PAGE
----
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Editor's Note: This blog was published prior to the transition to WebMD Ignite.

Cultivating a solid patient base is a primary goal for medical practices and health systems across the country. This requires both great patient acquisition and patient retention strategies. Although related, these strategies require different approaches when it comes to marketing.

Obviously, before you can retain patients, you must first acquire them. That’s where marketing comes in. Marketing starts by appealing to new patients and then focuses on keeping them—not far off from the models used to sell subscription services.

However, marketing incentives that focus on patient retention are more powerful. Patient retention in health care offers a better return on investment. It's more cost-effective to retain an existing patient than acquire a new one. Studies support this association between higher retention rates and profit growth.1

Patient acquisition verse patient retention

Patient acquisition is the procurement or addition of new patients to a health provider’s services. This calls for health providers to look at patients as consumers and to promote health services with a patient-focused approach.

On the other hand, patient retention is the art of holding onto existing patients. To retain more patients, health care providers need to make sure the patient experience meets the patients’ needs and aligns with their expectations—often set by acquisition marketing tactics—so they'll come back for follow-up care. In one way, patient retention is a referendum on the effectiveness of patient acquisition marketing.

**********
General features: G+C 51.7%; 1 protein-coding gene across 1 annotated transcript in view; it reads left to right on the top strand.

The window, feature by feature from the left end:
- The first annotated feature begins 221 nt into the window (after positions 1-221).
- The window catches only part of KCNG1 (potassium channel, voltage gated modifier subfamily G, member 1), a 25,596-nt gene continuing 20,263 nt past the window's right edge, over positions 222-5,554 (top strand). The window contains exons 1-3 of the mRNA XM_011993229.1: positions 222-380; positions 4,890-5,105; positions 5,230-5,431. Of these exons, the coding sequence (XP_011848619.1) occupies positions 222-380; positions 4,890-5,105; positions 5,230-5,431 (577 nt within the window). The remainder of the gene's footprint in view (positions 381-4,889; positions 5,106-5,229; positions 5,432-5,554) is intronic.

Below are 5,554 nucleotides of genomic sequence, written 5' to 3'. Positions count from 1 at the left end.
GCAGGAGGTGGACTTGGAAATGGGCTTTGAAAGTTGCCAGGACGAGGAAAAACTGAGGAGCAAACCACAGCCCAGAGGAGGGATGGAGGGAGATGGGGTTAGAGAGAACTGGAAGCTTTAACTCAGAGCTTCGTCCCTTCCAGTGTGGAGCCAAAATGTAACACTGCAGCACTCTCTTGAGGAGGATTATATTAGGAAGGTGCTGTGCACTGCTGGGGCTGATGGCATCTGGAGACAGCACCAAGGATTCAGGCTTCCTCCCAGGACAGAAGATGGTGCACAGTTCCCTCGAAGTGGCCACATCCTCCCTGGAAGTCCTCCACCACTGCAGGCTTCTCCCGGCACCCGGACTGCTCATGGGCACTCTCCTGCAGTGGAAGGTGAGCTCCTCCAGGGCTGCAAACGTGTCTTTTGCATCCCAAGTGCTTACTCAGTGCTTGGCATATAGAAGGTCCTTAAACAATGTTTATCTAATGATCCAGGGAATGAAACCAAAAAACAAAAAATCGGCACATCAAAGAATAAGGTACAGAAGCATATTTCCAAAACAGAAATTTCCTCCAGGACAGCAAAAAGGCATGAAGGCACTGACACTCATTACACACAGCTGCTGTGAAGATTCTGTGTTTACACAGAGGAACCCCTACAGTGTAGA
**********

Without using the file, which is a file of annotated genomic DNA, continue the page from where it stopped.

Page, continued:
How acquisition and retention marketing compare

There’s no doubt the health care market is a competitive one. Today, most patients research several choices before they receive care. Consequently, to acquire patients, marketing plans should offer insight into why your practice is the best choice.1 To retain patients, however, marketing content should remind patients of the unparalleled care they received and strive to build brand loyalty.

Strategies used to acquire more patients include promoting good online reviews. Is your practice listed among WebMD’s Choice Awards? Advertising your full range of services is also important. And even if your marketing campaign is targeted, it should promote services beyond the patient’s immediate needs. So when patients require referrals, they can expect a seamless care experience. Finally, always explain your staff follow-up process and personalized approach—patient-centric care is a compelling reason to choose a provider.1 Not only do these strategies attract new patients, but they are also why a patient will stay with you.

Cultivating loyalty is always a challenge due to the many choices available to patients. Providing top-quality care is a given, but marketing helps. Strategies for patient retention always build on those for patient acquisition. Messaging must reinforce why your practice is the best choice by backing it up with actual results. Patient retention is a collaboration between the care provided by the medical practice and its marketing. A loyal patient base can only be established if these strategies are complementary.1

The importance of patient retention for relationships

Marketing for patient acquisition and retention is analogous to getting a free trial from a subscription service.2 When the free trial ends, the subscription increases the potential savings based on how long you’re willing to commit. While motivating new customer acquisition, forethought on a retention strategy shines through.

However, to make it worthwhile for customers to not cancel the subscription, the service or product needs to live up to the expectations set by acquisition marketing. In healthcare, forming strong patient relationships is the key to retention marketing—this helps build trust and customer loyalty and perhaps even inspires patients to refer friends and family.


1. https://www.patientgain.com/patient-acquisition-vs-patient-retention

2. https://doctor.webmd.com/choice-awards

3. https://healthcaresuccess.com/blog/doctor-marketing/retention-vs-acquis…